Move on–when it doesn’t sell, or when it does. Who cares? Keep moving. Broaden your horizons. Write outside your comfort zone. Diversify in every possible way. Did you just write a space opera? Write a weird family drama. Did you write some Mil SF? Stop. We don’t need any more.

(Just kidding! I don’t care what you write.)

Here’s the deal, though: Don’t be like me. After I completed¬†The Gearheart in 2008, I kept trying to sell some version of it until 2013. Don’t spend almost six years on the same idea, hoping that the next revision will make it fly. That’s like buying the same raffle ticket over and over again.

You might win, but you’re putting in an investment without raising your chances.

2 thoughts on “Fail Fast”

  1. Hey, Alex! I don’t know whether you really want people to respond to these, but I feel compelled to say – If you did anything wrong in 2008-2013 – and I’m not sure you did – but *if* you made a mistake, it was writing the same Gearheart novel 6 times instead of writing 6 different Greatheart novels, either as related stand-alones or in series.

    A new novel will almost always be better than a rewrite of an old one. In addition, a body of work can be marketed with strategy. A single novel or a pair of novels – not so much. Marketing singles is mostly about luck.

    It’s hard to get readers to follow you across genre lines. Hell, it can be challenging to get them to follow you across sub-genre lines. If you’re having no success, it might make sense to just throw things at the wall until you see something stick. I get that. However, if you’re having even a little success, for godsakes, nurture that seed. Each time you move to a new genre, you start over from scratch. Each time you move to a new medium (say, audio to text), you start with only a fraction of your previous audience, and in some instances, you start from scratch.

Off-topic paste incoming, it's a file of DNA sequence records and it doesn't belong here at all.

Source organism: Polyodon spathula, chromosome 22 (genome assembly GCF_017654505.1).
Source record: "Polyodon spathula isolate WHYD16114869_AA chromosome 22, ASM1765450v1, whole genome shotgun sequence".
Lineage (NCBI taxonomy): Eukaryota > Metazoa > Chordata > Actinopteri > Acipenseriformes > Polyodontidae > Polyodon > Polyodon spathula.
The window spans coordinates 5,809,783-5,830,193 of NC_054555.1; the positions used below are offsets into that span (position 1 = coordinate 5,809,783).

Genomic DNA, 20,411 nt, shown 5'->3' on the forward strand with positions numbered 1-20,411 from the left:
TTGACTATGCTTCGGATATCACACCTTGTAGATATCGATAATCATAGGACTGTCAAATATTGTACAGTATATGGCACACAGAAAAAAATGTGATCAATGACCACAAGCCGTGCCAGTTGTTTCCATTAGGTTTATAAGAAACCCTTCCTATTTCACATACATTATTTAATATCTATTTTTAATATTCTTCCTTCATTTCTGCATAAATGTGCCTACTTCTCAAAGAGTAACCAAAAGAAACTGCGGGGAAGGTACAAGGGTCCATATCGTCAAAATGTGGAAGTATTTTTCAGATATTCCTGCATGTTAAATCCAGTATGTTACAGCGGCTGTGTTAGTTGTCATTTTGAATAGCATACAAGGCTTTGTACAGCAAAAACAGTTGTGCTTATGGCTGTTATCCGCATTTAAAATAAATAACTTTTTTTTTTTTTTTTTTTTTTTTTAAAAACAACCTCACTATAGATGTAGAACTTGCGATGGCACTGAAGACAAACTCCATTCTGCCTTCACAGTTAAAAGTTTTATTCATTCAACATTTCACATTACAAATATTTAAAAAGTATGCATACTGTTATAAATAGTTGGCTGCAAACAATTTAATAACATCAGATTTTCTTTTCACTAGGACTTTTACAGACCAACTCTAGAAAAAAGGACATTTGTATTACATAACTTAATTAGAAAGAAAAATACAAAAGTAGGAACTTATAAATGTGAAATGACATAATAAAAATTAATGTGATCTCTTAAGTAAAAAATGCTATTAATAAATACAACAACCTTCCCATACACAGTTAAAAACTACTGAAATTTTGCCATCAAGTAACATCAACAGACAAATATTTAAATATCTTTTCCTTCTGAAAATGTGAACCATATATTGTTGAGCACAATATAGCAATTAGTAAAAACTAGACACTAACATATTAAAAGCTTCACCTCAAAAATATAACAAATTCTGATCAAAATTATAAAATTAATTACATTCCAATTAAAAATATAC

Anyway, don’t beat yourself up about the Gearheart. Most authors rewrote their first novel(s) too many times. And don’t stop writing in that world if it makes you happy. Perhaps all you need to be successful in that world is a body of work. Each new book or story is an ambassador that goes out into the world and finds new fans. One ambassador can’t do it all by himself. Also, why is the Gearheart not on Audible? Do you know where my biggest checks come from these days? ACX.

    1. I love it when people respond!

      I understand what you’re saying, and after all, you’ve made that strategy work for you! However, I have always been looking to go through the standard trad-pub route, and that means I have to try a bunch of different stuff.

      For me, a diverse portfolio means I don’t have to predict the market–I’ve already got something for it. I’d also like to think my books have a certain “Alex-ness” to them, so readers will follow my work into different territory… but I don’t really get to judge that, do I? Only the readers can tell.

Leave a Reply

This site uses Akismet to reduce spam. Learn how your comment data is processed.